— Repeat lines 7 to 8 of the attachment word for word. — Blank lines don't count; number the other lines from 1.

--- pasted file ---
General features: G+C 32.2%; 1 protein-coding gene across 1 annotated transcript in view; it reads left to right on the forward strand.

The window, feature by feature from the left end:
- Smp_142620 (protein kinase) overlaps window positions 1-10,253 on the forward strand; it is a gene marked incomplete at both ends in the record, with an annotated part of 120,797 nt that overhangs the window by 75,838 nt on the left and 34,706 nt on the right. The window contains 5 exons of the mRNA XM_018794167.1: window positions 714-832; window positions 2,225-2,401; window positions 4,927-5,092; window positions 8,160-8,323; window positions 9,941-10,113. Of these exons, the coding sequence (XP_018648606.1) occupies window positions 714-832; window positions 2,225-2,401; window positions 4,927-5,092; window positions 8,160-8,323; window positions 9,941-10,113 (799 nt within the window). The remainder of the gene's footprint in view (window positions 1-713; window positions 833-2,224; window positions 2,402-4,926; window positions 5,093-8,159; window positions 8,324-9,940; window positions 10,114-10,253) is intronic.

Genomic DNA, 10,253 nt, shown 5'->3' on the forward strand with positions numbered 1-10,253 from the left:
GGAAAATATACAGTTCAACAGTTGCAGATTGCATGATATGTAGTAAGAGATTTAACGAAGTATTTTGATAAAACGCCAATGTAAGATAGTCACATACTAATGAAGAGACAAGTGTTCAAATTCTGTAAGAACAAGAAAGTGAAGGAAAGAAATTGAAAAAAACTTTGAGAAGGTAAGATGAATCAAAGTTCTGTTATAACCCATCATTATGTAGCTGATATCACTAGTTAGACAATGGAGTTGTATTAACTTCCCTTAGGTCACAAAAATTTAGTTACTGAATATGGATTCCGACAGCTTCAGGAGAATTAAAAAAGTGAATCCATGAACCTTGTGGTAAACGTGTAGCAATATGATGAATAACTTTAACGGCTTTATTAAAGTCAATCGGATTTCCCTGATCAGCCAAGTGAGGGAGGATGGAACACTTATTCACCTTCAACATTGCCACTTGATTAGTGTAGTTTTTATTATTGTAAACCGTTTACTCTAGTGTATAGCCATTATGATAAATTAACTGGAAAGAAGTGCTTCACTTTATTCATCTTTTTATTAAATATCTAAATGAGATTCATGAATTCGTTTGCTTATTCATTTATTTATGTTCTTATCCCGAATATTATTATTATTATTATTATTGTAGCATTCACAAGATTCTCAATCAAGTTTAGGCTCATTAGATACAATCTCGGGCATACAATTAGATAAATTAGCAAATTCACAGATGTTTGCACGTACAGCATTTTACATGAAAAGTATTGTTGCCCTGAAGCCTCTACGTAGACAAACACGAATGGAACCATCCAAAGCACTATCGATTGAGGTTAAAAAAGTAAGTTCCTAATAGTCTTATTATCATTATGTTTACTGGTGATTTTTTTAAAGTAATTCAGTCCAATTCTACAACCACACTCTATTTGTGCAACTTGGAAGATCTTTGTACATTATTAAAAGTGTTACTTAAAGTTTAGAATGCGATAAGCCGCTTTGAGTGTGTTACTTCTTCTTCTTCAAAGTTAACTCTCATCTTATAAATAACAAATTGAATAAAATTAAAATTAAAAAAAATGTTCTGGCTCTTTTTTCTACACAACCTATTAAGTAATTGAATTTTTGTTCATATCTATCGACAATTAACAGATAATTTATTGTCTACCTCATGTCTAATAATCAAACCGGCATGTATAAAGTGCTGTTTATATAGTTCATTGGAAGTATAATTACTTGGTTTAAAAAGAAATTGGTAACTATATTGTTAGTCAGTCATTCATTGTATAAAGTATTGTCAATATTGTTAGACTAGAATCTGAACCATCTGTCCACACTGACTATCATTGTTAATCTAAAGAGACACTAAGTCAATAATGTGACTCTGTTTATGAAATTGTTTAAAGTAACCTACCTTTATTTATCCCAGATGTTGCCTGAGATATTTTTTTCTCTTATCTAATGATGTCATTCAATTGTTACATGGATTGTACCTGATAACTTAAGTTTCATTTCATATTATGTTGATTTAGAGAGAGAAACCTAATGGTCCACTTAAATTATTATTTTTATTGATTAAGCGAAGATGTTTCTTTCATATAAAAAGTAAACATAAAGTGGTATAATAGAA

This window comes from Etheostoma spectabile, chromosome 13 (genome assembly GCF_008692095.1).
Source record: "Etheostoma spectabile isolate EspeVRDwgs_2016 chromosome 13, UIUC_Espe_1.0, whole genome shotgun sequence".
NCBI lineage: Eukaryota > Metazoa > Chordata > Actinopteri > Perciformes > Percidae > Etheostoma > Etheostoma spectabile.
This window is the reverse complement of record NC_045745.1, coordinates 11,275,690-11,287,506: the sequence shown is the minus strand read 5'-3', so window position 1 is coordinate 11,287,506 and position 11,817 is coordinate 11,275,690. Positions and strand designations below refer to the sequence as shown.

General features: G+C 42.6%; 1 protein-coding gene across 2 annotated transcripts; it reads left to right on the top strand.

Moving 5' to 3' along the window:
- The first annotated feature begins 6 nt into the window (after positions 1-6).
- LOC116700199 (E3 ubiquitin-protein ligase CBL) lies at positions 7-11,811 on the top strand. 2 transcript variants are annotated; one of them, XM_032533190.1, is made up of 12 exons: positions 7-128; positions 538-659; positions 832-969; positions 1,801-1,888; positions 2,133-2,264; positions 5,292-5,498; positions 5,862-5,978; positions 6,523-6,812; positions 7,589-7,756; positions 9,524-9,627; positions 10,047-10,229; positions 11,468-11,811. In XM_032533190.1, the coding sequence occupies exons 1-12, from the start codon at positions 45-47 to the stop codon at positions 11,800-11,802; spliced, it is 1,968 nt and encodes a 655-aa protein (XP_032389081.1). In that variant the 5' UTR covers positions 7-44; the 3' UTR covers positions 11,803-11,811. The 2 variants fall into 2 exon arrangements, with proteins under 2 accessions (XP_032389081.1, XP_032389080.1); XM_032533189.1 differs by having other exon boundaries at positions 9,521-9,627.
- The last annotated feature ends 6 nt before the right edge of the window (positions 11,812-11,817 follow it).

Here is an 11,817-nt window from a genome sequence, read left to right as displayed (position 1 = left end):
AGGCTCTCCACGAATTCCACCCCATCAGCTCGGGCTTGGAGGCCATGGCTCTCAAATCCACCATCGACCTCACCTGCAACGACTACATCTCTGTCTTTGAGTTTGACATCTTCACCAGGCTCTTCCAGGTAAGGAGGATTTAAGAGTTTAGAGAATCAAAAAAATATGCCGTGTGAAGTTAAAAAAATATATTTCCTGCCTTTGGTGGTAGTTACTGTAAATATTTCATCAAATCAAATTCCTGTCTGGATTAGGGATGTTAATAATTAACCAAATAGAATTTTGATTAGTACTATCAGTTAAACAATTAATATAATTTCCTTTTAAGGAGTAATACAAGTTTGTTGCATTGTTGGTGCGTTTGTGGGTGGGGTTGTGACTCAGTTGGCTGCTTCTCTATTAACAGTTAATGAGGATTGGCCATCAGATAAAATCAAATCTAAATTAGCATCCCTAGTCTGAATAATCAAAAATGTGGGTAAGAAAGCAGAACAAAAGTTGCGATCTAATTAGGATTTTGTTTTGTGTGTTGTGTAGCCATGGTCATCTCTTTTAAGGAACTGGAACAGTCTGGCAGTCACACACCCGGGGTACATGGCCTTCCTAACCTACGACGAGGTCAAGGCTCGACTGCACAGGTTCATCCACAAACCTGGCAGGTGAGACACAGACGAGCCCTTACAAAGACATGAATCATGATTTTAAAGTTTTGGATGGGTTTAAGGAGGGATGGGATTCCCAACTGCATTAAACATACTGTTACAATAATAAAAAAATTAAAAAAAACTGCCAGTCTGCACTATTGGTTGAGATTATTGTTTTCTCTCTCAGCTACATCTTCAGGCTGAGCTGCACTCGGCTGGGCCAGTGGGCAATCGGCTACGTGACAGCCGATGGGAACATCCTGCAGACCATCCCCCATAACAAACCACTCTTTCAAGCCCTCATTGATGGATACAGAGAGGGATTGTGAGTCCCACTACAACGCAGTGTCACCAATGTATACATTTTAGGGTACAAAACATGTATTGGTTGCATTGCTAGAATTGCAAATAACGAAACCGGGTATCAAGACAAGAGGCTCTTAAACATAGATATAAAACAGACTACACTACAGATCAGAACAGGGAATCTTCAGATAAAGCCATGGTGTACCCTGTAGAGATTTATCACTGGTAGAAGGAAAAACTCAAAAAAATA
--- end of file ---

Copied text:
Source record: "Etheostoma spectabile isolate EspeVRDwgs_2016 chromosome 13, UIUC_Espe_1.0, whole genome shotgun sequence".
NCBI lineage: Eukaryota > Metazoa > Chordata > Actinopteri > Perciformes > Percidae > Etheostoma > Etheostoma spectabile.